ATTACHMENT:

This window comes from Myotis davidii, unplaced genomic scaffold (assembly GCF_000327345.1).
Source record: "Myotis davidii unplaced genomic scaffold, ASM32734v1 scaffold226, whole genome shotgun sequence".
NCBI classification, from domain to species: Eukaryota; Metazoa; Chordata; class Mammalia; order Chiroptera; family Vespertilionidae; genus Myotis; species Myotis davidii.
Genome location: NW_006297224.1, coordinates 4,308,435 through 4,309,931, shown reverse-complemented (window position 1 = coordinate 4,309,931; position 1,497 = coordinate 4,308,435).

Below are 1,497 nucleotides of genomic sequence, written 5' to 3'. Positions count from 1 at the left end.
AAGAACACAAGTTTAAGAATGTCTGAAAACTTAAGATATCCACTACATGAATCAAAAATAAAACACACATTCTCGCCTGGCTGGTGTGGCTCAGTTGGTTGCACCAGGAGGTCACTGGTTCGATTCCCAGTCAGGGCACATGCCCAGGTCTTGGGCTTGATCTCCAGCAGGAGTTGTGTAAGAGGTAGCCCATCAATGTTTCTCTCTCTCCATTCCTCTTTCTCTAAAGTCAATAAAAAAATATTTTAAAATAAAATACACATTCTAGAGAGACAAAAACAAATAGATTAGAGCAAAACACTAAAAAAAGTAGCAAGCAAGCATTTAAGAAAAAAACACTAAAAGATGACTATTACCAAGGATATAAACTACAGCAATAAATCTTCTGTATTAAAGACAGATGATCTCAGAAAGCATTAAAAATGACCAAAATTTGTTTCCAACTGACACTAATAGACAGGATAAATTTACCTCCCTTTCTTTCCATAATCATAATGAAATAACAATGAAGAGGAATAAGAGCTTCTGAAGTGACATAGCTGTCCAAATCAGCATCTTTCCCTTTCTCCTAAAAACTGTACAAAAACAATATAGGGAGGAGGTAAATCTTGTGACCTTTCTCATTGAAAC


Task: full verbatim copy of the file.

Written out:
This window comes from Myotis davidii, unplaced genomic scaffold (assembly GCF_000327345.1).
Source record: "Myotis davidii unplaced genomic scaffold, ASM32734v1 scaffold226, whole genome shotgun sequence".
NCBI classification, from domain to species: Eukaryota; Metazoa; Chordata; class Mammalia; order Chiroptera; family Vespertilionidae; genus Myotis; species Myotis davidii.
Genome location: NW_006297224.1, coordinates 4,308,435 through 4,309,931, shown reverse-complemented (window position 1 = coordinate 4,309,931; position 1,497 = coordinate 4,308,435).

Below are 1,497 nucleotides of genomic sequence, written 5' to 3'. Positions count from 1 at the left end.
AAGAACACAAGTTTAAGAATGTCTGAAAACTTAAGATATCCACTACATGAATCAAAAATAAAACACACATTCTCGCCTGGCTGGTGTGGCTCAGTTGGTTGCACCAGGAGGTCACTGGTTCGATTCCCAGTCAGGGCACATGCCCAGGTCTTGGGCTTGATCTCCAGCAGGAGTTGTGTAAGAGGTAGCCCATCAATGTTTCTCTCTCTCCATTCCTCTTTCTCTAAAGTCAATAAAAAAATATTTTAAAATAAAATACACATTCTAGAGAGACAAAAACAAATAGATTAGAGCAAAACACTAAAAAAAGTAGCAAGCAAGCATTTAAGAAAAAAACACTAAAAGATGACTATTACCAAGGATATAAACTACAGCAATAAATCTTCTGTATTAAAGACAGATGATCTCAGAAAGCATTAAAAATGACCAAAATTTGTTTCCAACTGACACTAATAGACAGGATAAATTTACCTCCCTTTCTTTCCATAATCATAATGAAATAACAATGAAGAGGAATAAGAGCTTCTGAAGTGACATAGCTGTCCAAATCAGCATCTTTCCCTTTCTCCTAAAAACTGTACAAAAACAATATAGGGAGGAGGTAAATCTTGTGACCTTTCTCATTGAAAC